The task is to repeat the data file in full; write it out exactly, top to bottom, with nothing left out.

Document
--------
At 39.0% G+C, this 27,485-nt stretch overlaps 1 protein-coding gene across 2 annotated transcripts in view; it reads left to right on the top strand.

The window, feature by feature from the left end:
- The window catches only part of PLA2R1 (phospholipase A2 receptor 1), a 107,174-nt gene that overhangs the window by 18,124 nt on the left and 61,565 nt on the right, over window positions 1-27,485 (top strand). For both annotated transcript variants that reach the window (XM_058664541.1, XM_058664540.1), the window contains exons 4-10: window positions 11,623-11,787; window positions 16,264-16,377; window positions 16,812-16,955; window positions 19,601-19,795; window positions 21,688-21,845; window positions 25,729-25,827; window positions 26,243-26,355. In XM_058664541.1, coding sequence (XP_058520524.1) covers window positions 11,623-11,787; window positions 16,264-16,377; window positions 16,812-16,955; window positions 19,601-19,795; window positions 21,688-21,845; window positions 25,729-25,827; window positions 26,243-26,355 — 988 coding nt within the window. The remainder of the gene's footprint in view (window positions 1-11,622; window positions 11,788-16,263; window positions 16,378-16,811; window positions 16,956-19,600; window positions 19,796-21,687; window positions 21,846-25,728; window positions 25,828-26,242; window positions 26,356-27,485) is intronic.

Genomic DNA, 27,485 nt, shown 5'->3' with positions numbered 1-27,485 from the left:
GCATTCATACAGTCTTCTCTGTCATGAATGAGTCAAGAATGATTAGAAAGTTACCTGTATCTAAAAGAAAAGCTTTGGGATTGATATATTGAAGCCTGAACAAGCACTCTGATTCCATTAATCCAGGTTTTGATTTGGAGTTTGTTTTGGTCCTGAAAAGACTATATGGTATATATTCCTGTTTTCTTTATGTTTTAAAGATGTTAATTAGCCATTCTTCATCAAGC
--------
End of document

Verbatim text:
At 39.0% G+C, this 27,485-nt stretch overlaps 1 protein-coding gene across 2 annotated transcripts in view; it reads left to right on the top strand.

The window, feature by feature from the left end:
- The window catches only part of PLA2R1 (phospholipase A2 receptor 1), a 107,174-nt gene that overhangs the window by 18,124 nt on the left and 61,565 nt on the right, over window positions 1-27,485 (top strand). For both annotated transcript variants that reach the window (XM_058664541.1, XM_058664540.1), the window contains exons 4-10: window positions 11,623-11,787; window positions 16,264-16,377; window positions 16,812-16,955; window positions 19,601-19,795; window positions 21,688-21,845; window positions 25,729-25,827; window positions 26,243-26,355. In XM_058664541.1, coding sequence (XP_058520524.1) covers window positions 11,623-11,787; window positions 16,264-16,377; window positions 16,812-16,955; window positions 19,601-19,795; window positions 21,688-21,845; window positions 25,729-25,827; window positions 26,243-26,355 — 988 coding nt within the window. The remainder of the gene's footprint in view (window positions 1-11,622; window positions 11,788-16,263; window positions 16,378-16,811; window positions 16,956-19,600; window positions 19,796-21,687; window positions 21,846-25,728; window positions 25,828-26,242; window positions 26,356-27,485) is intronic.

Genomic DNA, 27,485 nt, shown 5'->3' with positions numbered 1-27,485 from the left:
GCATTCATACAGTCTTCTCTGTCATGAATGAGTCAAGAATGATTAGAAAGTTACCTGTATCTAAAAGAAAAGCTTTGGGATTGATATATTGAAGCCTGAACAAGCACTCTGATTCCATTAATCCAGGTTTTGATTTGGAGTTTGTTTTGGTCCTGAAAAGACTATATGGTATATATTCCTGTTTTCTTTATGTTTTAAAGATGTTAATTAGCCATTCTTCATCAAGC